A Nice Man and The Pit of Despair

Part I: On Wednesday afternoon, I met Mr. Craig Bowers at his engineering office in Kirksville.  He told me he wanted to show me some of the documents he emailed me pictures of: photos and artifacts from his grandfather Earl L. Stahl who fought with the Kirksville area company.  I expected a small pile, maybe a folder of stuff.  When I arrived at his office, there were crates of family photos, artifacts, and letters.  Mr. Bowers let me look through whatever I wanted and explained each personal photo and family member to the best of his ability.  Best of all, Mr. Bowers let me photograph everything.  I have photographs of his grandfathers dog-tags, his “I arrived to France safely” post-card, and his medal earned as a soldier and as a WWII draft-board employee.  (Mr. Bowers said Earl always said that serving on the draft board was harder than fighting World War I.)  I have photographs of graves in France with the names of his fellow company-men written on the back.  I have pictures of their training camp in Oklahoma and Earl’s discharge papers.  Oh, did I mention Earl’s brother Floyd was a pilot in the Air Force during World War I?  Yeah.  I hit the jackpot.  They both survived the war, and I know what they did with their lives and how many children they had.  And the crowning jewel to this collection: an old fabric swatch book that Earl’s mother (we think) pasted scraps of newspaper clippings of Kirksville/Greentop happenings during this period.  There are reprinted letters of soldiers, death reports, reports of influenza.  It’s amazing and wonderful and in amazing condition.

I am excited because these images and objects are not in a collection anywhere.  I am the first one to digitize them and share them with the world!

Part 2: The Pit of Despair, also known as the Truman State University Microfilm Room, is slightly less bleak and miserable with the addition of two fancy-schmancy microfilm scanners.  Gone are the days of giant boxes that suck your image back inside and then save it to a PDF on another computer.  Unfortunately, the microfilm headaches are still just as plentiful.

All pain and suffering aside, TPOD had a plentiful bounty this evening!  And the new scanners take awesome images of the films itself with none of that ugly grainy copier-like splotching.  As the Kirksville Daily Express  published daily, I had (and still have) a lot of issues to sort through.  The longer I spend looking, the funnier and more interesting the newspapers become.  Especially underwear ads.  Those will never get old.  The most interesting story WWI I found was about a local Kirksville girl who wrote her name and address for fun on a dozen eggs being sent to Europe in 1916.  Someone at a hospital in England received her addressed egg and wrote back, telling her that the eggs were used to feed wounded soldiers!  He included his address for correspondence, asking her when the eggs were shipped.  (In my mind, they wrote letters back and forth throughout the war, met, got married, and lived happily ever after.)  Also in 1916, an ASO (American School of Osteopathy) janitor found his cousin’s body in a pickling vault, waiting to be dissected by students.  When the man died, his box was not properly labeled so he ended up in the vats for 60 days of preservation before a body could be dissected.  His cousin the janitor recognized him, and the family received the body back.  Apparently there were no hard feelings, which is hard to believe today when that would have been a multi-million dollar lawsuit!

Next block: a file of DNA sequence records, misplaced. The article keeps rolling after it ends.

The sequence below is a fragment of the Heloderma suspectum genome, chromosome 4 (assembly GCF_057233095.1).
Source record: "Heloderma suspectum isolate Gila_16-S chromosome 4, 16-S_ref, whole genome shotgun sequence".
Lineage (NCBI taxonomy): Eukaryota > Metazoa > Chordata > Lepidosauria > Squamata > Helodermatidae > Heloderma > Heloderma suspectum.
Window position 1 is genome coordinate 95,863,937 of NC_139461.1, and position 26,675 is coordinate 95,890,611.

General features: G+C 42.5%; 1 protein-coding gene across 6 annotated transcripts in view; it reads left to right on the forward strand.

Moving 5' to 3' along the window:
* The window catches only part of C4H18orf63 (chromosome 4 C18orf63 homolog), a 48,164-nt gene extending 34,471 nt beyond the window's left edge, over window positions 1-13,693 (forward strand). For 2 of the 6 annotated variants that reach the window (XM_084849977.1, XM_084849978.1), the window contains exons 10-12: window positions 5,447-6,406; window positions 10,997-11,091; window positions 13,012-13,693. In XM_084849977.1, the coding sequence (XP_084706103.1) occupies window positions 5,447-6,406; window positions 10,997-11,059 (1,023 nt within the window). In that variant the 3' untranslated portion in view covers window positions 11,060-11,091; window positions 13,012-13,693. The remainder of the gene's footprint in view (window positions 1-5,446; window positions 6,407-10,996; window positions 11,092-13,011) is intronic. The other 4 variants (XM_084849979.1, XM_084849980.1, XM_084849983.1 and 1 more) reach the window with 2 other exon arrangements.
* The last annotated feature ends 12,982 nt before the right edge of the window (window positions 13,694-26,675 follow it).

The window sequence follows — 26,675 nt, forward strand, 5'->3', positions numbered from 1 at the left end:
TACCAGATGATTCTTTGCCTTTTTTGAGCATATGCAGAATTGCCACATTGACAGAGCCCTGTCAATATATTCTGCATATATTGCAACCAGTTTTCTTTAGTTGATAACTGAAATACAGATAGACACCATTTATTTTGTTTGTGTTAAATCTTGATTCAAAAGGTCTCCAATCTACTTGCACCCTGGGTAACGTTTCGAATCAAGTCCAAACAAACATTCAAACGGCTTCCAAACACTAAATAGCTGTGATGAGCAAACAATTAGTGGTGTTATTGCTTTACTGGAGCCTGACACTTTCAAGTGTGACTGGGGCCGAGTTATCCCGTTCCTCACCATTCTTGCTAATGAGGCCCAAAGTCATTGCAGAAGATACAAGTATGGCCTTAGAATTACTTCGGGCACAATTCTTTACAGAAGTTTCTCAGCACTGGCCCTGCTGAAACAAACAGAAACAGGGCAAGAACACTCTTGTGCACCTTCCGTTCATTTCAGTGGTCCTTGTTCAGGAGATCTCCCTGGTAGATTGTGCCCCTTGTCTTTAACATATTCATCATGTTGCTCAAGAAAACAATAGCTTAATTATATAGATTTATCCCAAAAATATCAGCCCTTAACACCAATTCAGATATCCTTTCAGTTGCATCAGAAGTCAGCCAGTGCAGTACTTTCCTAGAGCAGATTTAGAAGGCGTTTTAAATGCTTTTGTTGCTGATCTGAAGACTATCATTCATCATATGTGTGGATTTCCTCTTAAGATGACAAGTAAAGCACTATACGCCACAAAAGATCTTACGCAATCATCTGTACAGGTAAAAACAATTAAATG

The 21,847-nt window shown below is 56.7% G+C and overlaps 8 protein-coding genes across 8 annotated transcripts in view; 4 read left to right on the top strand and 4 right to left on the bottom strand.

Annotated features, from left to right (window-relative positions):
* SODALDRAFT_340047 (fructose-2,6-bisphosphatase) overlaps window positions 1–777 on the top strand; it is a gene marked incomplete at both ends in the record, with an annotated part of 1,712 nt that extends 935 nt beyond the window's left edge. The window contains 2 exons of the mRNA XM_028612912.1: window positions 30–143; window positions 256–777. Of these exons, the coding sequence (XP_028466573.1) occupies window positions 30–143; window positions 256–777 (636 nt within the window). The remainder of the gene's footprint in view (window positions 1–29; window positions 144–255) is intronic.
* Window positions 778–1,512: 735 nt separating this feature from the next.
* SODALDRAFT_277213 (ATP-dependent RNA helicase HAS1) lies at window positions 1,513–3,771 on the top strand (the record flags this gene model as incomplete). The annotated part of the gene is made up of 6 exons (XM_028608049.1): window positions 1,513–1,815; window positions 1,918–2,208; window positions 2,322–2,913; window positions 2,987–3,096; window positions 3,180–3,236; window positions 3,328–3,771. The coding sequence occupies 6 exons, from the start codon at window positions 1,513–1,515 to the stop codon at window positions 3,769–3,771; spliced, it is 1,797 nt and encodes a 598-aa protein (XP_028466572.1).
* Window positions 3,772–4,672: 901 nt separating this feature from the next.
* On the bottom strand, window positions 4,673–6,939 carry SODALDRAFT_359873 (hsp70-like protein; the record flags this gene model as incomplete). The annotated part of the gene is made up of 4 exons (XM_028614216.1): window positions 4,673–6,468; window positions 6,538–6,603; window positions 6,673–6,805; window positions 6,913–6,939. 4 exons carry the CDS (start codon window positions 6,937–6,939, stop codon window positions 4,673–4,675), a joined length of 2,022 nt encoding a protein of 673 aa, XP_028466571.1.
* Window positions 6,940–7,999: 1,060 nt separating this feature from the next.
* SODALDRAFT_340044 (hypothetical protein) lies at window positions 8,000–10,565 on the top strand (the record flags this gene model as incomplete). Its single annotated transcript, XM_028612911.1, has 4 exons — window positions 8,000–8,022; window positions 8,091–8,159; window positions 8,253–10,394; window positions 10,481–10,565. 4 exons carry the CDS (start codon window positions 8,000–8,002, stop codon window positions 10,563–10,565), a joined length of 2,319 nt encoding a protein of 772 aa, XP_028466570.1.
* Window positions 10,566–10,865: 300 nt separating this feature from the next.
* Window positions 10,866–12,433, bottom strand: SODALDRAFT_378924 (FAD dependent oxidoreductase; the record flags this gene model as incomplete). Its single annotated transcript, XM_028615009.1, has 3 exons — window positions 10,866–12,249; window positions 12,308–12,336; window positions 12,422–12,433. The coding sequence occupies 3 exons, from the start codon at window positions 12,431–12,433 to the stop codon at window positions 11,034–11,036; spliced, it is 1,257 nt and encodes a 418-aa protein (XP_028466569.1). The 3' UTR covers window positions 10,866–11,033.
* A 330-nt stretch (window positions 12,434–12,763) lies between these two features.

Basically, I won this week.

5 thoughts on “A Nice Man and The Pit of Despair

  1. Wow, what a rich collection of materials you’ve found! Sounds like an incredibly productive week.

    Oh, and I sympathize about the microfilm headaches. I’ve been there.

  2. How cool is this! And as I was reading your egg story, my imagination went exactly where yours did — to love and marriage for those two. Historians are hopeless (hopeful?) romantics. Congratulations on the best week ever. Yes, I too am familiar with microfilm headaches — I get motion sick! Congratulations on finding this treasure.

  3. Wow! What a great find! I had been hoping to find a family with lots of family WWI stuff, but haven’t found them yet. It’s so neat how some people keep things for so long, and the fact that he’s letting you digitize and tell the story is so cool!

    We’ll have to invent a better way to whip through newspapers than on the microfiche. Maybe we could make some money? I know what you mean, though, daily papers have a lot of stuff in them. And it’s not the short articles and long features like we have today. Sounds like you’re doing great work!

  4. Wow, it sounds like you had a great week! That is so cool, that Mr. Bowers let you look through all of his family’s collection and that you are the first to digitize it! I would just be careful about any sensitive information certain items may have or allude to, and when you decide what all you want to put up on your site, definitely make sure to run it by him and his family again, so that they know what is being made available for the public.

    Awww the egg story! My mind jumped to the same conclusion–I guess we’re just a bunch of hopeless romantics around here!

  5. I think it is so awesome that you were able to find someone who was willing to share with you so many family stories and documents from that period. Since those materials have never been accessed by scholars before, you have an amazing opportunity to contribute something truly novel. I managed to come across some names of Montevallo soldiers this week in a local newspaper, so I am hoping to seek out additional records or family members of these men. I hope I hit the jackpot like you did!

    And I know the other comments above mine already said this, but I love your egg story!

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